It’s been a month since the British Journal of General Practice (BJGP) published an article that I co-wrote with Dr Peter Cairns – Addressing adverse childhood experiences: implications for professional practice.
In the editorial we explored just some of the enablers and barriers related to implementing ACE enquiry in a UK primary care context. It was great to see such a positive reaction on social media to the BJGP piece, and my subsequent blog on the same topic, with peers and colleagues highlighting that ACE enquiry is a critical component in supporting people, and helping us shift from asking “what’s wrong with you?” to “what happened to you?”.
Such a supportive reaction is heartening.
While writing articles is important to help your own thinking, and to perhaps support others’, it is the reaction and feedback – whether on social media, at events, meetings or over coffee (lock down pending) – when we can often learn the most, consider another perspective, or perhaps have our own thoughts validated.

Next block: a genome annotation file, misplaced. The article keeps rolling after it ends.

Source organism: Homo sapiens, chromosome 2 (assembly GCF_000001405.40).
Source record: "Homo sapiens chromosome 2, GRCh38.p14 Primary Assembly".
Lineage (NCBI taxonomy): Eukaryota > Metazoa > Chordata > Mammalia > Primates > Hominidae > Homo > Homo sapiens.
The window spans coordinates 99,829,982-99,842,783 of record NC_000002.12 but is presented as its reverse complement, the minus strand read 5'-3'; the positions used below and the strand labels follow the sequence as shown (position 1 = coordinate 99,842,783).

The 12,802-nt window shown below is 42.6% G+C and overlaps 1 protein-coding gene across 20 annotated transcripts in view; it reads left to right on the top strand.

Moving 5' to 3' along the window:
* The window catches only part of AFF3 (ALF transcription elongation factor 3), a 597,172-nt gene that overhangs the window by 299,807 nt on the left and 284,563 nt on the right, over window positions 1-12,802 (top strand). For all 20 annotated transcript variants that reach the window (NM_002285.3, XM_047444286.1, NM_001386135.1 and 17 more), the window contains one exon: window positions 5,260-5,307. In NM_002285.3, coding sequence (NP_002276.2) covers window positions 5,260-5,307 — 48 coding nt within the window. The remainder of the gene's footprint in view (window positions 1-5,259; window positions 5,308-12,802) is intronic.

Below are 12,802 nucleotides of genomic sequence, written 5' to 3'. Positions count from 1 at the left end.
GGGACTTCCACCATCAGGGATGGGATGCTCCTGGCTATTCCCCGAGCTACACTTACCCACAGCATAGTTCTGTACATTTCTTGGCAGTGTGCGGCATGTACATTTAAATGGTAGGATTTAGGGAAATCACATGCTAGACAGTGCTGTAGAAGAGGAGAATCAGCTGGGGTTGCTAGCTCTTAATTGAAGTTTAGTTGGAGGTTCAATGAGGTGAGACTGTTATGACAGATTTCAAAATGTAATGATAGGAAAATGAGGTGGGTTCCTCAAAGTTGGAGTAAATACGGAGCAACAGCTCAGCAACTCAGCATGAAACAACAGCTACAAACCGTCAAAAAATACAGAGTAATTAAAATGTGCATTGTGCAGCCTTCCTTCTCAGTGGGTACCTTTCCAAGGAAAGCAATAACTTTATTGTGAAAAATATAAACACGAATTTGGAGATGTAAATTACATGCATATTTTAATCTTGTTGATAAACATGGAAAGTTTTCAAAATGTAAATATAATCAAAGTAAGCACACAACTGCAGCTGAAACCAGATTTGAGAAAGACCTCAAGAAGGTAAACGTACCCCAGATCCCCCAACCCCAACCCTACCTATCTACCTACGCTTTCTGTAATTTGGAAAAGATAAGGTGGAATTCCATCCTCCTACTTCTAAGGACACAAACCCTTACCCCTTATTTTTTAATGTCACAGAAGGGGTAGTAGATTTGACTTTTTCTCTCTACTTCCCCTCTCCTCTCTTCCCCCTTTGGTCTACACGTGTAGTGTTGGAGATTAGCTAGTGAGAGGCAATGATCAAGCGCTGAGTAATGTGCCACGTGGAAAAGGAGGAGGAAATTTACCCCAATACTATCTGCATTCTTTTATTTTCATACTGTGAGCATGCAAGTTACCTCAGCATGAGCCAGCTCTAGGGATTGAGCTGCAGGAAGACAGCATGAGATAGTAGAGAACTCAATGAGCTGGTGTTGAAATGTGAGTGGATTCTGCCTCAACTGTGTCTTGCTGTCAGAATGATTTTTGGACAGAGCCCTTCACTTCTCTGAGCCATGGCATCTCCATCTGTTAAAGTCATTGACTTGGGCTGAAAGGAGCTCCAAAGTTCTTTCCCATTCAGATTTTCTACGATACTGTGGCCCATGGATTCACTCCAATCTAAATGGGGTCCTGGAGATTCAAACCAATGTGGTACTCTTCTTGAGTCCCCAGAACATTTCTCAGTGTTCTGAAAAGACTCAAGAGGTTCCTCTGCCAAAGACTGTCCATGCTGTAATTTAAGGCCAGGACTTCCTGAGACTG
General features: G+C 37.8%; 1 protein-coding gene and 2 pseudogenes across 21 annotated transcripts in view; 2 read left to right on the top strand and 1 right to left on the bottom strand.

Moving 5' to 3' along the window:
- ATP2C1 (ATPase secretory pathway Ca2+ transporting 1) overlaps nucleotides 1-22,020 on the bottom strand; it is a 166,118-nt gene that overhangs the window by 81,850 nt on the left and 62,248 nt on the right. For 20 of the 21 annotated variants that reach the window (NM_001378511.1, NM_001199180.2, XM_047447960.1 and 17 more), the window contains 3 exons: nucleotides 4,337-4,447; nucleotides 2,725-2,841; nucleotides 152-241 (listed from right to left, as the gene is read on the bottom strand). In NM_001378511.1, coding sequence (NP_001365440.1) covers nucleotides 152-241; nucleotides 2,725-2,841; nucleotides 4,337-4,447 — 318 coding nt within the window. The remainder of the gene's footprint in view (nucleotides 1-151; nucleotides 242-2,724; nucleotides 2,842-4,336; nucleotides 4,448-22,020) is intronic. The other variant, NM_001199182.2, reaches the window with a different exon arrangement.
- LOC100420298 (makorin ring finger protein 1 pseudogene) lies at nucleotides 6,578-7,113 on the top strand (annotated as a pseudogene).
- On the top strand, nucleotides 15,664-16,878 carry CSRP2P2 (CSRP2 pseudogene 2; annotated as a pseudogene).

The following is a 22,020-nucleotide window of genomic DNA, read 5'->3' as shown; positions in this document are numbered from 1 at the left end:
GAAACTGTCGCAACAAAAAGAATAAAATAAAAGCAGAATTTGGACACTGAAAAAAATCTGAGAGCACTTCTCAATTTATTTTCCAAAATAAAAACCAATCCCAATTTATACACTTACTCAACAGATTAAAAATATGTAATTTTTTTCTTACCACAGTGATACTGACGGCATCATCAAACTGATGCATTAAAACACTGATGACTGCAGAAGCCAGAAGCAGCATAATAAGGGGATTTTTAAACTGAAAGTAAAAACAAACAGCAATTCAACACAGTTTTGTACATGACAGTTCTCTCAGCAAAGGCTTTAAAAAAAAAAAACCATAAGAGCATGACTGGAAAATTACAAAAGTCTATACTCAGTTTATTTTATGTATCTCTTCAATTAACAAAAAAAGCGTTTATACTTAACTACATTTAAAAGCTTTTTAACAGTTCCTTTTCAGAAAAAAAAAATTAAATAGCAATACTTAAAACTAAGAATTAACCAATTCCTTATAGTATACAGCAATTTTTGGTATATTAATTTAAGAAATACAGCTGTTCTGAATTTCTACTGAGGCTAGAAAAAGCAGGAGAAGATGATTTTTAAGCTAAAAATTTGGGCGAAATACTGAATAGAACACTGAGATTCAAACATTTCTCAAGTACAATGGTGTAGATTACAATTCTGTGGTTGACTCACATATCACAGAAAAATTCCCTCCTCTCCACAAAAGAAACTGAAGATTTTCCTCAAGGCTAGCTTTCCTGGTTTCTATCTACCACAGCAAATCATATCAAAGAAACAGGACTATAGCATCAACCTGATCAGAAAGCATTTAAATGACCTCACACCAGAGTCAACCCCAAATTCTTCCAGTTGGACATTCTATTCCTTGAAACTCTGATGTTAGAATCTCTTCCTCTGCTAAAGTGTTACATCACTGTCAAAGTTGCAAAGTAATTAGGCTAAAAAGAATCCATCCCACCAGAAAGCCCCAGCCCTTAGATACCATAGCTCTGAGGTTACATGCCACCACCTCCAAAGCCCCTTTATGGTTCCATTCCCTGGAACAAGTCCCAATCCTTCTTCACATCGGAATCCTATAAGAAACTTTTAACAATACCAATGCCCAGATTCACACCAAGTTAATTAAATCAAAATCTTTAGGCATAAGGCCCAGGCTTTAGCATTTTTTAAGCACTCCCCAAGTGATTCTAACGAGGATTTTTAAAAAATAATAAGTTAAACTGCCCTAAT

ACE enquiry has been the subject of many articles and blogs – supporting it, questioning it, indifferent to it. This type of conversation is important. It helps us to analyse, question and crucially, learn from one another. This is one of the reasons why I decided the topic of the BJGP piece should focus on ACE enquiry.
To add my own perspective, after twenty plus years of asking people about their lives in the hope that together we can achieve some improvement in their situation or complaint. Every day I am reminded that my own views and knowledge are just one perspective.
Probably biased, certainly incomplete, idiosyncratic and of course influenced by my life experiences. Every day I am also influenced and educated by people who are interested in the same things I am and sometimes think about those subjects from a different angle.
So, in the spirit of collaboration, learning, and finding better solutions, I hope we can carry on this conversation.
ACE enquiry is a critical component in supporting people, and helping us shift from asking “what’s wrong with you?” to “what happened to you?”